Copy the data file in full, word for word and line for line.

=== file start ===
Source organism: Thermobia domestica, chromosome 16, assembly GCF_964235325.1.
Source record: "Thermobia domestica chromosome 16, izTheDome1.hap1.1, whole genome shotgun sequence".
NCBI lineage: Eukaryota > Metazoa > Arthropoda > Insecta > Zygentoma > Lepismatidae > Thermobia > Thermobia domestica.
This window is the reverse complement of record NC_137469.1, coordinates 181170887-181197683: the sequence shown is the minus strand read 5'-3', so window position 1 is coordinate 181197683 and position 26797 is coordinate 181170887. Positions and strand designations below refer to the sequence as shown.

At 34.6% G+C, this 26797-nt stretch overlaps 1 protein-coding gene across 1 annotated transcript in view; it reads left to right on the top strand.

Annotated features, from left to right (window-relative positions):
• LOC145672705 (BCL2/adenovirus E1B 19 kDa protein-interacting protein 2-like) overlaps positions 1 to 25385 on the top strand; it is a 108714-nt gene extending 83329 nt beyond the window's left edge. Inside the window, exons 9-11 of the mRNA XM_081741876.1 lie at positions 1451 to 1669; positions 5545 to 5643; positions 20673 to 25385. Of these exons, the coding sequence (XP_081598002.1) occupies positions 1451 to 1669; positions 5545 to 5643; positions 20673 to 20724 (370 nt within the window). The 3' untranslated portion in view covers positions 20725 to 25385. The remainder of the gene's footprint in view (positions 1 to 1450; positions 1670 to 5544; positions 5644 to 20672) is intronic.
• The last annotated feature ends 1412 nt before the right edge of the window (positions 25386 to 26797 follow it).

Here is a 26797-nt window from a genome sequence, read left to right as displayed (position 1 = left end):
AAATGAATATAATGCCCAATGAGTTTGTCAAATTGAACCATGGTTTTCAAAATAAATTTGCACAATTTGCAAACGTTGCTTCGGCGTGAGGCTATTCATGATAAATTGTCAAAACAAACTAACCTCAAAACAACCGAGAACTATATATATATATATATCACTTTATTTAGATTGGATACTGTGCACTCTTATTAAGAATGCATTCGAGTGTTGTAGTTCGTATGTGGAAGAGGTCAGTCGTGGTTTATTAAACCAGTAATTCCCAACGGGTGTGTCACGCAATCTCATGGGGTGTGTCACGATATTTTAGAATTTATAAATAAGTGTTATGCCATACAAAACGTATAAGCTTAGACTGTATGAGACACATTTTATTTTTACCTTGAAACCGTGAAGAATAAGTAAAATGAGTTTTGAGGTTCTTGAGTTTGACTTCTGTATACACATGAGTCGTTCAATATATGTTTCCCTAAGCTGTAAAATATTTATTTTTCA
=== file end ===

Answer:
Source organism: Thermobia domestica, chromosome 16, assembly GCF_964235325.1.
Source record: "Thermobia domestica chromosome 16, izTheDome1.hap1.1, whole genome shotgun sequence".
NCBI lineage: Eukaryota > Metazoa > Arthropoda > Insecta > Zygentoma > Lepismatidae > Thermobia > Thermobia domestica.
This window is the reverse complement of record NC_137469.1, coordinates 181170887-181197683: the sequence shown is the minus strand read 5'-3', so window position 1 is coordinate 181197683 and position 26797 is coordinate 181170887. Positions and strand designations below refer to the sequence as shown.

At 34.6% G+C, this 26797-nt stretch overlaps 1 protein-coding gene across 1 annotated transcript in view; it reads left to right on the top strand.

Annotated features, from left to right (window-relative positions):
• LOC145672705 (BCL2/adenovirus E1B 19 kDa protein-interacting protein 2-like) overlaps positions 1 to 25385 on the top strand; it is a 108714-nt gene extending 83329 nt beyond the window's left edge. Inside the window, exons 9-11 of the mRNA XM_081741876.1 lie at positions 1451 to 1669; positions 5545 to 5643; positions 20673 to 25385. Of these exons, the coding sequence (XP_081598002.1) occupies positions 1451 to 1669; positions 5545 to 5643; positions 20673 to 20724 (370 nt within the window). The 3' untranslated portion in view covers positions 20725 to 25385. The remainder of the gene's footprint in view (positions 1 to 1450; positions 1670 to 5544; positions 5644 to 20672) is intronic.
• The last annotated feature ends 1412 nt before the right edge of the window (positions 25386 to 26797 follow it).

Here is a 26797-nt window from a genome sequence, read left to right as displayed (position 1 = left end):
AAATGAATATAATGCCCAATGAGTTTGTCAAATTGAACCATGGTTTTCAAAATAAATTTGCACAATTTGCAAACGTTGCTTCGGCGTGAGGCTATTCATGATAAATTGTCAAAACAAACTAACCTCAAAACAACCGAGAACTATATATATATATATATCACTTTATTTAGATTGGATACTGTGCACTCTTATTAAGAATGCATTCGAGTGTTGTAGTTCGTATGTGGAAGAGGTCAGTCGTGGTTTATTAAACCAGTAATTCCCAACGGGTGTGTCACGCAATCTCATGGGGTGTGTCACGATATTTTAGAATTTATAAATAAGTGTTATGCCATACAAAACGTATAAGCTTAGACTGTATGAGACACATTTTATTTTTACCTTGAAACCGTGAAGAATAAGTAAAATGAGTTTTGAGGTTCTTGAGTTTGACTTCTGTATACACATGAGTCGTTCAATATATGTTTCCCTAAGCTGTAAAATATTTATTTTTCA